Science advice: The good, the bad, the ugly

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Peter Gluckman, chief scientific advisor to the prime minister of New Zealand Copyright: Flickr/TWAS

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[BUDAPEST] Most of the last day at the World Science Forum in Budapest, Hungary, was dedicated to the issue of how to best give science advice to policymakers. The forum, which ran from 3-8 November, heard that a new era of more formalised science advice is just beginning, and that a new profession is emerging: the official scientific advisor.

Over the past year or so, we have seen the birth of the International Network for Government Science Advice and the publication of the OECD’s report on Scientific Advice for Policy Making — both important milestones highlighting this new trend. Courses for science advice in Africa are oversubscribed: Peter Gluckman, chief scientific advisor to the prime minister of New Zealand, said he received 350 applications for only 40 available places on a course he runs.

But in this world of professionalised and formalised science advice, we need to consider the question of transparency and the quality of advice that is being given.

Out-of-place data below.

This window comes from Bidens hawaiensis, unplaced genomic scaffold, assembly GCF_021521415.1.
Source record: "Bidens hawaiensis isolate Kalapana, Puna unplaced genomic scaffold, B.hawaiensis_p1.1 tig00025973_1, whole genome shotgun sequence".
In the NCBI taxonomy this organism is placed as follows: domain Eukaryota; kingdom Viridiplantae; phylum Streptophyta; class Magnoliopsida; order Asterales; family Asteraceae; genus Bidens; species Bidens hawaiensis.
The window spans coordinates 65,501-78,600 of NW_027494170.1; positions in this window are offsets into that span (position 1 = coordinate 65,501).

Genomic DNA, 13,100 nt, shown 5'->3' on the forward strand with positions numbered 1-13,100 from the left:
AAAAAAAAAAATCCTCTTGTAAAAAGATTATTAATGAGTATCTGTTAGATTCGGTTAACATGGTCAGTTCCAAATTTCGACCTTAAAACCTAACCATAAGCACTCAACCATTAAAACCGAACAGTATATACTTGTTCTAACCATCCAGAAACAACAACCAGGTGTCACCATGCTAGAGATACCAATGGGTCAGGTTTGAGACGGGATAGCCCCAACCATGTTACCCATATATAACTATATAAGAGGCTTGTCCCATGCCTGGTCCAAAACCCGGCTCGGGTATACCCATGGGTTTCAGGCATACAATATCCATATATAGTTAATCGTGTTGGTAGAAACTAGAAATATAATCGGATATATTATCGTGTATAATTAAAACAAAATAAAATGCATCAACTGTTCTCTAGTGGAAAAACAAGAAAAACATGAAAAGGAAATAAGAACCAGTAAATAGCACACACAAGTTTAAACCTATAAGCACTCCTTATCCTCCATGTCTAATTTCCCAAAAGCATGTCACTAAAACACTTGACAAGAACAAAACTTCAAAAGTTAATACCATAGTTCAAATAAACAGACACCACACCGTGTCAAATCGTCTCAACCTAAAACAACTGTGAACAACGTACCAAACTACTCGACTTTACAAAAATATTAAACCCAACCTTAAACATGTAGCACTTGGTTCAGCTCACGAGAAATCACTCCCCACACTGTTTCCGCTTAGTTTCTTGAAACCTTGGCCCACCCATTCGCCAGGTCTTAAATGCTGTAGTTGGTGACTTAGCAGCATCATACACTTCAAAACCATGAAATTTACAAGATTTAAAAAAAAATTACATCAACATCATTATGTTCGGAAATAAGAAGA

Most people in the field appear to be middle-aged white men, as SciDev.Net has previously reported, skewing the type of advice given to politicians. At the conference, Gluckman acknowledged this. “I realise our panel is all men and we’re all old.”

An example of bad scientific advice was the presentation by Adam Torok, secretary-general of the Hungarian academy of sciences, and the forum’s host. He presented research commissioned by Hungary’s right-wing government, which has been widely criticised for how it is dealing with refugees.

His presentation treated people as numbers, devoid of humanity. The first slide listed refugees as the number of “illegal border crossings”. It then presented the proportion of those migrants who were men, implying that they mostly came for economic reasons, not because their lives are in danger. The study also went into unnecessary detail about migrants’ gender.

Before the boom in Syrian refugees arriving in Europe, most immigrants integrated well in Hungarian society, we were told — being integrated was defined as having a job. But immigrants from the Balkan region contribute nothing to the intellectual life of the country, Torok said.

So, with one PowerPoint slide, Torok painted people from a whole region of Europe as intellectual zeros who have nothing to offer. Gone was impartiality in this piece of policy advice.

Disturbingly, the UN delegates and other dignitaries sharing the panel with him listened quietly, even as an academic was presenting research that was framing research in a prejudicial way.

We can do without the kind of science advice that panders to prejudice and political elites. The World Science Forum’s emphasis on professionalising scientific advice made clear that society will be better off if such dangerous, one-sided academic exercises are kept well away from public policy decisions.